Asked whether she intends to stay in Korea permanently, she says, “After a certain point, I stopped making plans. I have to let go of everything before I die. Let’s live fully whatever comes to me. The thing is not to seek, but to appreciate.”
When she left Korea in 1977, Moon thought she was leaving the country for good. “I thought there was something more out there,” she recalls. The death of her partner in life and work, so unexpected and sudden, was a big shock and she felt the need to “find something more than just this,” she says.
“‘Who am I?’ That was the question I left the country with. Me now is the product of all that has happened. But the essence of life has not changed,” she says.
I note that it takes courage to reinvent oneself, as she has done, but Moon denies that she is brave. “I just accept life. It is frightening, but it is exciting. It is also part of my personality, and it is a matter of survival. I have to move on,” Moon says.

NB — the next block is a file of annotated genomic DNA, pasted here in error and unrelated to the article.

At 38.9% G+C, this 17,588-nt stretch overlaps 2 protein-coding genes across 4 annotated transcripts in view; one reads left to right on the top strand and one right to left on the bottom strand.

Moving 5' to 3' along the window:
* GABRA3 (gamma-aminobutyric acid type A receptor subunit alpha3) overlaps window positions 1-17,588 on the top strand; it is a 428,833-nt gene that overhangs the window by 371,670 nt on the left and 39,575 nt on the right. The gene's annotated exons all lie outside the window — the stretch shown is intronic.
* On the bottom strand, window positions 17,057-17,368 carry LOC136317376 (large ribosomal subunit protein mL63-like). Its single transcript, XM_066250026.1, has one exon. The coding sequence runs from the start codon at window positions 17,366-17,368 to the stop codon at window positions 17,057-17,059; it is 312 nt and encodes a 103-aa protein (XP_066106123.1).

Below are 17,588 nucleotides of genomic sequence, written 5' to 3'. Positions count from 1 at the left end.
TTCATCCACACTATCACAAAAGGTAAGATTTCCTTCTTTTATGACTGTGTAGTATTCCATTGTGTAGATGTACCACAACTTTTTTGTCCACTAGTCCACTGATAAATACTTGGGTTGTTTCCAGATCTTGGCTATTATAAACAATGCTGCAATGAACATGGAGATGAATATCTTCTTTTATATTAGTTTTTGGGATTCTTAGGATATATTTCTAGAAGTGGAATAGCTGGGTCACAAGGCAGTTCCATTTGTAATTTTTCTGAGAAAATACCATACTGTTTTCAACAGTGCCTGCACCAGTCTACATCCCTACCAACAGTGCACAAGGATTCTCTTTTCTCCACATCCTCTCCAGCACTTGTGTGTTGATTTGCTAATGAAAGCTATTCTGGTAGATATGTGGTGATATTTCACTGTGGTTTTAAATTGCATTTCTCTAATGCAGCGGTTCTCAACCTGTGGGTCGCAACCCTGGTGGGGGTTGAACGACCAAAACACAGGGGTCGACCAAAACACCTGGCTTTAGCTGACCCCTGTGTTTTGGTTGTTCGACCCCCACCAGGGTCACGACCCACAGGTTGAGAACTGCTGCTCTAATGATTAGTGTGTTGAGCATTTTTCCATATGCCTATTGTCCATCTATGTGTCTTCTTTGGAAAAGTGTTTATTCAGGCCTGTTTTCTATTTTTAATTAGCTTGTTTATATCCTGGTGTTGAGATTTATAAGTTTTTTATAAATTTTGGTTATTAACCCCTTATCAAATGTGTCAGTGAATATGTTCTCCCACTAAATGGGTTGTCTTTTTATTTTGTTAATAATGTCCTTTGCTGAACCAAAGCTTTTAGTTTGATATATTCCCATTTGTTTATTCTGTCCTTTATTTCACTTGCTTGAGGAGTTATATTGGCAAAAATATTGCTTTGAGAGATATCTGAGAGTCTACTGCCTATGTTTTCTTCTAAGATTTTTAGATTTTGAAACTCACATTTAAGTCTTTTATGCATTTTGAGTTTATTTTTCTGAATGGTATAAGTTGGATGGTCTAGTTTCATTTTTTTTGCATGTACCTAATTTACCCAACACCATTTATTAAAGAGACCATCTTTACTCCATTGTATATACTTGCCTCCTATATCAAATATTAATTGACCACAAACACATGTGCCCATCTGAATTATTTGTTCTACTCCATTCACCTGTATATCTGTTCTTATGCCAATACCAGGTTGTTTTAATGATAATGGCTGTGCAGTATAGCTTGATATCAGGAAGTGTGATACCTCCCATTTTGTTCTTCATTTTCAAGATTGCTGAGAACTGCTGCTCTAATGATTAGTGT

In fact, everywhere Moon has lived, people know her as a different person. In Florida, she was a college student studying art; in Santa Fe, she was a painter; in New York, Massachusetts and Connecticut, she was a student of natural cooking; in Maui, she preached natural food and healing.
“I am all of this,” she says, explaining how she lives as an artist although she doesn’t paint now. “I will always be an artist,” she declares, adding, “If you hang on to something, it leaves. But if you let go, the essence stays with you.”
Painting professionally left her physically ill. “You are surrounded by toxic chemicals when you are painting. I switched from oil painting, which involves breathing in turpentine fume, to acrylic painting, but my health did not improve,” she says. Adding to the problem was her profound unhappiness. “I tried too hard and got locked in by what I had accumulated. I was 36 or 37 and I still hadn’t found what I was looking for. Financially I was OK, but everything else could not have been worse,” she says.
Someone suggested that she take up yoga and she ended up training with a yoga instructor for three years, healing herself both physically and spiritually in the process. Through yoga, Moon also found the self-confidence to continue with her life.
It was also at this time that she began to cook at home. “At some point, cooking became a lot of fun. Did you know artists are good cooks?” she says with a laugh.
“Julian Schnabel is a great cook. It has to do with creativity,” she says. “Cooking, for me, is like practicing Zen. There is water, light, sound and all my senses are involved,” Moon says.